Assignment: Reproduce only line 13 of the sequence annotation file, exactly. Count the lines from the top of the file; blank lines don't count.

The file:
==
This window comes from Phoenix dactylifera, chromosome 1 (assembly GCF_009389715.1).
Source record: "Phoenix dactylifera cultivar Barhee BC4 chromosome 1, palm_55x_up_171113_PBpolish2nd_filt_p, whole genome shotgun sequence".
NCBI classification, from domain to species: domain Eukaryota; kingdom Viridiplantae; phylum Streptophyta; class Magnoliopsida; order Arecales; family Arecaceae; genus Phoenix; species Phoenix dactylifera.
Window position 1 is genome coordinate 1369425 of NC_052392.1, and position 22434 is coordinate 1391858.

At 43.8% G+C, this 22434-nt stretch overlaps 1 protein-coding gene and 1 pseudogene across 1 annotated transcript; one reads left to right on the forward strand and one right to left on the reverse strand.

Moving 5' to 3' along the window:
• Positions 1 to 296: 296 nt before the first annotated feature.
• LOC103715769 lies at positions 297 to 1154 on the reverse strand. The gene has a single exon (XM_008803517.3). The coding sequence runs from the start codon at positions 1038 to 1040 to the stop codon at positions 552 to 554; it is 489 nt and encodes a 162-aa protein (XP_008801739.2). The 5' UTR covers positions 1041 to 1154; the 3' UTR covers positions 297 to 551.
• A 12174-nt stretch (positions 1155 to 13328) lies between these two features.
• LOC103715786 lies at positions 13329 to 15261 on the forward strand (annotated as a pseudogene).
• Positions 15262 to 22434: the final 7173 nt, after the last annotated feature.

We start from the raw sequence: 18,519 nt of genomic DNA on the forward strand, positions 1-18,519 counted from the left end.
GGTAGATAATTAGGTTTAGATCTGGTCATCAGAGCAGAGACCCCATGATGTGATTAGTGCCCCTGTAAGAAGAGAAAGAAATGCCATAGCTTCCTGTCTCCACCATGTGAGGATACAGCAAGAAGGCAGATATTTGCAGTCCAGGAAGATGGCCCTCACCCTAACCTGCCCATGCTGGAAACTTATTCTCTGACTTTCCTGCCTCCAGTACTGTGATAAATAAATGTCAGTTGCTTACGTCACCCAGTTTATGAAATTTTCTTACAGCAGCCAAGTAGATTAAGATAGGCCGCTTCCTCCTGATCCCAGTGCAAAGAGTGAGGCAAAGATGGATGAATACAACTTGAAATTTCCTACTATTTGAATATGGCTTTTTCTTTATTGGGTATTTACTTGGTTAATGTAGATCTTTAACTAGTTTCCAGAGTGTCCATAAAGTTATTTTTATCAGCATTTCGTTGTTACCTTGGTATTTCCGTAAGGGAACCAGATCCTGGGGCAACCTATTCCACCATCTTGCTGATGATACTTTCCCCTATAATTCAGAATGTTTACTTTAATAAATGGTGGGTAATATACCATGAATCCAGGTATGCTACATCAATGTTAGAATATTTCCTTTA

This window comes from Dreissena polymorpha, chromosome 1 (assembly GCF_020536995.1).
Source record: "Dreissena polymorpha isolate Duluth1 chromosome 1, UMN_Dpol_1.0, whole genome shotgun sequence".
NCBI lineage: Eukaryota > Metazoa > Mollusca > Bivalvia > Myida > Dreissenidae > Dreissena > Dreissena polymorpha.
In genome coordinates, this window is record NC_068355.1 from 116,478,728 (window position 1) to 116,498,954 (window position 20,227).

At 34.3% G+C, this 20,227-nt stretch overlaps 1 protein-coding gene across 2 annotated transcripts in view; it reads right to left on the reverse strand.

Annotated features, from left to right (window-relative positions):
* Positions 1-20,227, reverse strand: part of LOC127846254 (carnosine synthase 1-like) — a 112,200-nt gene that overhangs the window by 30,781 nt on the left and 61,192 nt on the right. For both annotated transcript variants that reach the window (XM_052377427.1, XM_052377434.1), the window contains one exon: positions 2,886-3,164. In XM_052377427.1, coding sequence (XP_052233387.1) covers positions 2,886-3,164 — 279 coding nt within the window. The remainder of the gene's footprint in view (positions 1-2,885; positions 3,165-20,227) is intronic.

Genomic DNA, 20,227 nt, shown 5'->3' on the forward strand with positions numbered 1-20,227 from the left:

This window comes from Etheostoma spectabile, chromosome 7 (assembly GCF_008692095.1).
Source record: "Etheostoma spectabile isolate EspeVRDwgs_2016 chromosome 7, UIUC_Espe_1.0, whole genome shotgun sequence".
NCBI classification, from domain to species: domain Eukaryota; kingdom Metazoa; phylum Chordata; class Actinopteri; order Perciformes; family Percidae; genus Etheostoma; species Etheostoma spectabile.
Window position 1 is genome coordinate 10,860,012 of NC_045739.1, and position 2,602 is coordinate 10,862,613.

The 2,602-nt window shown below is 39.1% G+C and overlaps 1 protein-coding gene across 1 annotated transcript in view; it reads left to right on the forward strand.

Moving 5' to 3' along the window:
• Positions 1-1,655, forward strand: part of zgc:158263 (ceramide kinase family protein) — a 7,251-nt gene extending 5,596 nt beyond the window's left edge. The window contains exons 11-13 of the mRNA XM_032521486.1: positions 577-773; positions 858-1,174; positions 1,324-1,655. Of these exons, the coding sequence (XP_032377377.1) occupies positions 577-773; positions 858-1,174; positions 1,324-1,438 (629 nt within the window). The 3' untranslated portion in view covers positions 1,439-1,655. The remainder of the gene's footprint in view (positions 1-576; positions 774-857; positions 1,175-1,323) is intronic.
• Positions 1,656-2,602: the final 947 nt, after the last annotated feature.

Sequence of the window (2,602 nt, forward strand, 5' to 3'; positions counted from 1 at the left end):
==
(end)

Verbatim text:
GGTAGATAATTAGGTTTAGATCTGGTCATCAGAGCAGAGACCCCATGATGTGATTAGTGCCCCTGTAAGAAGAGAAAGAAATGCCATAGCTTCCTGTCTCCACCATGTGAGGATACAGCAAGAAGGCAGATATTTGCAGTCCAGGAAGATGGCCCTCACCCTAACCTGCCCATGCTGGAAACTTATTCTCTGACTTTCCTGCCTCCAGTACTGTGATAAATAAATGTCAGTTGCTTACGTCACCCAGTTTATGAAATTTTCTTACAGCAGCCAAGTAGATTAAGATAGGCCGCTTCCTCCTGATCCCAGTGCAAAGAGTGAGGCAAAGATGGATGAATACAACTTGAAATTTCCTACTATTTGAATATGGCTTTTTCTTTATTGGGTATTTACTTGGTTAATGTAGATCTTTAACTAGTTTCCAGAGTGTCCATAAAGTTATTTTTATCAGCATTTCGTTGTTACCTTGGTATTTCCGTAAGGGAACCAGATCCTGGGGCAACCTATTCCACCATCTTGCTGATGATACTTTCCCCTATAATTCAGAATGTTTACTTTAATAAATGGTGGGTAATATACCATGAATCCAGGTATGCTACATCAATGTTAGAATATTTCCTTTA